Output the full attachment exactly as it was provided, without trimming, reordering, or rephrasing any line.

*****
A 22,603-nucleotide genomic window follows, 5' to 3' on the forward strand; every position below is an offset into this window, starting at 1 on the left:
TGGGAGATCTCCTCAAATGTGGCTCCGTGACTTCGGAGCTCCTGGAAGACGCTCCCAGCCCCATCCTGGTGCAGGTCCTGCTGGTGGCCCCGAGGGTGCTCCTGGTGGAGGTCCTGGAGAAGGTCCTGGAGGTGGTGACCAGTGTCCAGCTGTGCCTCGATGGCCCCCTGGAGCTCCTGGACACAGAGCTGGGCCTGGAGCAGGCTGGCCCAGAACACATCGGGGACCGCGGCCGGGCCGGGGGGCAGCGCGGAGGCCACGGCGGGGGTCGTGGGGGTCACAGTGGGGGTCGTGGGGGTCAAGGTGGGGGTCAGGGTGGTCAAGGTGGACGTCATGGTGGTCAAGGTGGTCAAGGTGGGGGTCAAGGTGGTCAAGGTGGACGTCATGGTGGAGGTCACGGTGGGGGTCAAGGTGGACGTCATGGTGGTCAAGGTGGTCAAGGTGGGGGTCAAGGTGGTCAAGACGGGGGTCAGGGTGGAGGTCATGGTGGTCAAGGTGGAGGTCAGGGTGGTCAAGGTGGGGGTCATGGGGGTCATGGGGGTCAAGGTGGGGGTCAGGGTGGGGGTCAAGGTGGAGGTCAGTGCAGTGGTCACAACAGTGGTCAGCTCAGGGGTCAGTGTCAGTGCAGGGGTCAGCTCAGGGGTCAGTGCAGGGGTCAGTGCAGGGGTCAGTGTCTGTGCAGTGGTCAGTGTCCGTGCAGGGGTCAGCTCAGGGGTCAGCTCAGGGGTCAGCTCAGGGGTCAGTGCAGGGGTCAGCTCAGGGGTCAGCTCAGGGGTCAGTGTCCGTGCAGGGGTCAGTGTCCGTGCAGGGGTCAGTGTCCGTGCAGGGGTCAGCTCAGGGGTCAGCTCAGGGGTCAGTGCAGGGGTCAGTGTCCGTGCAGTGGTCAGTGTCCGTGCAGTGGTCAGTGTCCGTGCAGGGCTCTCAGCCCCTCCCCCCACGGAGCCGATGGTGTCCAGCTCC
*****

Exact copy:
A 22,603-nucleotide genomic window follows, 5' to 3' on the forward strand; every position below is an offset into this window, starting at 1 on the left:
TGGGAGATCTCCTCAAATGTGGCTCCGTGACTTCGGAGCTCCTGGAAGACGCTCCCAGCCCCATCCTGGTGCAGGTCCTGCTGGTGGCCCCGAGGGTGCTCCTGGTGGAGGTCCTGGAGAAGGTCCTGGAGGTGGTGACCAGTGTCCAGCTGTGCCTCGATGGCCCCCTGGAGCTCCTGGACACAGAGCTGGGCCTGGAGCAGGCTGGCCCAGAACACATCGGGGACCGCGGCCGGGCCGGGGGGCAGCGCGGAGGCCACGGCGGGGGTCGTGGGGGTCACAGTGGGGGTCGTGGGGGTCAAGGTGGGGGTCAGGGTGGTCAAGGTGGACGTCATGGTGGTCAAGGTGGTCAAGGTGGGGGTCAAGGTGGTCAAGGTGGACGTCATGGTGGAGGTCACGGTGGGGGTCAAGGTGGACGTCATGGTGGTCAAGGTGGTCAAGGTGGGGGTCAAGGTGGTCAAGACGGGGGTCAGGGTGGAGGTCATGGTGGTCAAGGTGGAGGTCAGGGTGGTCAAGGTGGGGGTCATGGGGGTCATGGGGGTCAAGGTGGGGGTCAGGGTGGGGGTCAAGGTGGAGGTCAGTGCAGTGGTCACAACAGTGGTCAGCTCAGGGGTCAGTGTCAGTGCAGGGGTCAGCTCAGGGGTCAGTGCAGGGGTCAGTGCAGGGGTCAGTGTCTGTGCAGTGGTCAGTGTCCGTGCAGGGGTCAGCTCAGGGGTCAGCTCAGGGGTCAGCTCAGGGGTCAGTGCAGGGGTCAGCTCAGGGGTCAGCTCAGGGGTCAGTGTCCGTGCAGGGGTCAGTGTCCGTGCAGGGGTCAGTGTCCGTGCAGGGGTCAGCTCAGGGGTCAGCTCAGGGGTCAGTGCAGGGGTCAGTGTCCGTGCAGTGGTCAGTGTCCGTGCAGTGGTCAGTGTCCGTGCAGGGCTCTCAGCCCCTCCCCCCACGGAGCCGATGGTGTCCAGCTCC